Fifty percent of Asians, more than any other ethnic group, think a provision in the health care bill requiring all legal residents to have health insurance or be subject to a fine, is important. Overall, only 32 percent of voters feel that way.
At 33 percent, Latinos were the smallest proportion of minority voters who believe that the undocumented would fare better because of the law.
While a relatively large proportion of voters (40 percent) say they are not very knowledgeable of the specifics of the law, when read a number of its provisions voters consider many to be highly important.
For instance, more than seven in 10 rate the provisions below as extremely or very important:
* Prohibiting insurers from canceling a person’s coverage if they become sick or disabled, except in cases of fraud.
* Prohibiting insurers from denying coverage to children with pre-existing conditions. Blacks (90 percent) and Asians (87 percent) more than the other ethnic groups view this provision as very important.
* Providing workers with greater flexibility to change jobs and maintain their coverage.
Ethnic minorities were much more likely than whites to be concerned about not having, or losing their health coverage. That percentage was especially high among Vietnamese Americans, 94 percent of whom said they worried about losing their health coverage.
More than 80 percent of blacks, Latinos, and Chinese Americans worried about losing their health coverage. Sixty-nine percent of non-Hispanic whites and 67 percent of Korean Americans expressed similar concern.
Did they think that as a result of the new law health care conditions in California would get better, worse or not change?
Overall, 42 percent of voters say it will get better and 36 percent feels otherwise. A majority of Latinos (52 percent), blacks (64 percent) and Vietnamese Americans (60 percent) also feel optimistic, while only 41 percent of Chinese Americans, 36 percent of non-Hispanic whites and 31 percent of Korean-Americans think it will get better.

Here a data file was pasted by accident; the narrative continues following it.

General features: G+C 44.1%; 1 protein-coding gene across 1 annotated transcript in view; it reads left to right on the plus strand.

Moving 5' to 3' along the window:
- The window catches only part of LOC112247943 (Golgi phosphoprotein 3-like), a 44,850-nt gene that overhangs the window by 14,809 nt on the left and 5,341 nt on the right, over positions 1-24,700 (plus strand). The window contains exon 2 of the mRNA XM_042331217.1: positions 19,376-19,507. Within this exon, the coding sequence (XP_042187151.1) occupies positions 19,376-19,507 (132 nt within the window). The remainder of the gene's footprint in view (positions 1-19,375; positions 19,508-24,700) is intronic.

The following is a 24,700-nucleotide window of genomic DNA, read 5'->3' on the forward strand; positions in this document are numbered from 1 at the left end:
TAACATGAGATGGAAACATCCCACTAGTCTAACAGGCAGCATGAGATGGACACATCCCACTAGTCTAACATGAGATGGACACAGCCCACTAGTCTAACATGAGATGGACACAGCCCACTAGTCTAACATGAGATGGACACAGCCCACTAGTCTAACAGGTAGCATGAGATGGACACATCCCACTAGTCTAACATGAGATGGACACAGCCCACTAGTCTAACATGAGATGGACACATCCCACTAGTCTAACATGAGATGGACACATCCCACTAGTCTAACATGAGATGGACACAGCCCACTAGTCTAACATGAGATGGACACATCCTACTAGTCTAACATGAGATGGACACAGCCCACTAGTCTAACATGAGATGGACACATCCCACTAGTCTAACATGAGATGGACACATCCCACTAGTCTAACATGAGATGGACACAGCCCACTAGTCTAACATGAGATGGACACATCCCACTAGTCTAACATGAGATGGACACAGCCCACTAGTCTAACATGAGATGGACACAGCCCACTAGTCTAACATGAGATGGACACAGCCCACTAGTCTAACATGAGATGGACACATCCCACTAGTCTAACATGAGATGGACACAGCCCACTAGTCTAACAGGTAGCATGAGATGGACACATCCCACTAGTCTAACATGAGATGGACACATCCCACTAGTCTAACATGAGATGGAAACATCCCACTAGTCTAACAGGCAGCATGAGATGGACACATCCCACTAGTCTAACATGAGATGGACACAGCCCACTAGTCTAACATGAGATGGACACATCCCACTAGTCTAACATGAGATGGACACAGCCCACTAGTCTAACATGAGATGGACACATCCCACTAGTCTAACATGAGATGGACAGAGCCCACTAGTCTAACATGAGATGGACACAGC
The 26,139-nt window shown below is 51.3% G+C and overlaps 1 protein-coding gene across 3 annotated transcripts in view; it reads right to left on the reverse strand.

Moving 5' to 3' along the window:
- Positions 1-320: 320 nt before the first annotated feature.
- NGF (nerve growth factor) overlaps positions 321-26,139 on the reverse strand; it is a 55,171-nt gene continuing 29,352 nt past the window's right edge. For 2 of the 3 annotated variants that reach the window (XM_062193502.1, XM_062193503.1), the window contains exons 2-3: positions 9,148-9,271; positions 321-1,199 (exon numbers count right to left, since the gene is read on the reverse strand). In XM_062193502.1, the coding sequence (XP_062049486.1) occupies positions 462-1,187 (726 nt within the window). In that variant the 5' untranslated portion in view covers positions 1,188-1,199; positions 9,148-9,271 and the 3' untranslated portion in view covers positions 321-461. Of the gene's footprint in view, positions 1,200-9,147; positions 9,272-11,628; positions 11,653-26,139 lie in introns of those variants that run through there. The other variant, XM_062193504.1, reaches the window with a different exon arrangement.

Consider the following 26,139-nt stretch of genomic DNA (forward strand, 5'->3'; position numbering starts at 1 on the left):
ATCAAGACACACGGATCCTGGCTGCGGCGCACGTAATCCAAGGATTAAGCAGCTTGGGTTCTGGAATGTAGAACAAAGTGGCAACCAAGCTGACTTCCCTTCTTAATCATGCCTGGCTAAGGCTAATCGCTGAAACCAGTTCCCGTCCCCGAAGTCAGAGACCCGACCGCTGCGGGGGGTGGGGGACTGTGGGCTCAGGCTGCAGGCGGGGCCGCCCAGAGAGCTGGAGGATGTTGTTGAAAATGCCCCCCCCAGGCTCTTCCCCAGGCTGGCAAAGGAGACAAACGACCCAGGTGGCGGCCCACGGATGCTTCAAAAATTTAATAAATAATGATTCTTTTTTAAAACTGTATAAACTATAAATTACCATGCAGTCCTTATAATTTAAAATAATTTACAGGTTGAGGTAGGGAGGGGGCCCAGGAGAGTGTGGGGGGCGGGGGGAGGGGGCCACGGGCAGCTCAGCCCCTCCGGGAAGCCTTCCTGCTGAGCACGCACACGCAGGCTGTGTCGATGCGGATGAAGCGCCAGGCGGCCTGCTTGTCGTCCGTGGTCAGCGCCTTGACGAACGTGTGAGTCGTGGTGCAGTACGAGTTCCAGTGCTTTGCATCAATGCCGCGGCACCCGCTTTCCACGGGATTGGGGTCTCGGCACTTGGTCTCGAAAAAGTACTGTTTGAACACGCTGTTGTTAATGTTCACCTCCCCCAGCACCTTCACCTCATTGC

But among non-Hispanic whites, a greater proportion, 43 percent, are pessimistic about the future of California’s health care system than optimistic, 36 percent.
The poll also revealed a greater proportion of Latinos (26 percent) and Korean Americans (23 percent) have no health insurance than any other ethnic group. Overall, only 13 percent of voters are in a similar situation.
The survey, conducted between April 7 and April 27, interviewed 1,522 registered voters statewide in six languages – English, Mandarin, Spanish, Cantonese, Korean and Vietnamese. It was funded by The California Wellness Foundation.
The Field Poll also updated a number of trend measures about how Californians view the state’s health care system and compared the results with previous TCWF-Field Health Poll Surveys. For instance, more Californians now say they are satisfied (50 percent) than dissatisfied (42 percent) with California’s health care system. Last year, slightly more said they were dissatisfied (49 percent) than satisfied (45 percent).